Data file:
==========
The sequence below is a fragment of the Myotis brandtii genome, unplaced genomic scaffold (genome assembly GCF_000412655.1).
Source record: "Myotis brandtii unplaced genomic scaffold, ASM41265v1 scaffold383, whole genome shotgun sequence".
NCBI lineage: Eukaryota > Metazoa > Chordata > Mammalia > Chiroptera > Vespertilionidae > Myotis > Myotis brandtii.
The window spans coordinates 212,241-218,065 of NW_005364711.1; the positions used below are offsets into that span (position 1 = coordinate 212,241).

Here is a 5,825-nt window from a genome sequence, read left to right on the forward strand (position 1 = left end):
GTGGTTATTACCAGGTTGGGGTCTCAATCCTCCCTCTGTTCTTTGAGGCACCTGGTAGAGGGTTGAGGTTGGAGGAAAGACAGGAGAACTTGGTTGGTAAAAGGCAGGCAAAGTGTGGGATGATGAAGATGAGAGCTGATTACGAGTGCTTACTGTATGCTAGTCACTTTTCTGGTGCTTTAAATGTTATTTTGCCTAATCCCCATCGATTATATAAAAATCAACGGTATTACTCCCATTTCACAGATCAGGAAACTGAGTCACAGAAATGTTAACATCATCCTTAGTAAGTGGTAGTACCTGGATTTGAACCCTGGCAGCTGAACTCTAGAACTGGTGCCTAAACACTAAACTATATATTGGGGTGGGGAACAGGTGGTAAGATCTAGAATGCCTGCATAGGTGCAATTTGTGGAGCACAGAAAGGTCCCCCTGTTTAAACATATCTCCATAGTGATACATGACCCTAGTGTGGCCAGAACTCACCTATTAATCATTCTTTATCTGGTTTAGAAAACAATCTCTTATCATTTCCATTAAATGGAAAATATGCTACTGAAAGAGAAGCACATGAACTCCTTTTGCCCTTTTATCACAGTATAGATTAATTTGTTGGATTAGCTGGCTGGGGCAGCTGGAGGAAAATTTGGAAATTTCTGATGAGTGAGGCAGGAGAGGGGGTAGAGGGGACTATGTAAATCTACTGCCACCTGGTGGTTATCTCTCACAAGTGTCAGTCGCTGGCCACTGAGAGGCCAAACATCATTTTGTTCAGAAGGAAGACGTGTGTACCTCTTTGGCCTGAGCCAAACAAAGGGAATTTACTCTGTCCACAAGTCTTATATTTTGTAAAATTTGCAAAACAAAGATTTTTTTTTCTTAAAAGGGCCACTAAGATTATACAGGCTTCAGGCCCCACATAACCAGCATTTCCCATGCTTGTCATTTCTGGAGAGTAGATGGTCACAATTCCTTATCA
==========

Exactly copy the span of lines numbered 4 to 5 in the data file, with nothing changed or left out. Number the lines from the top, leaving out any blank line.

The window spans coordinates 212,241-218,065 of NW_005364711.1; the positions used below are offsets into that span (position 1 = coordinate 212,241).

Here is a 5,825-nt window from a genome sequence, read left to right on the forward strand (position 1 = left end):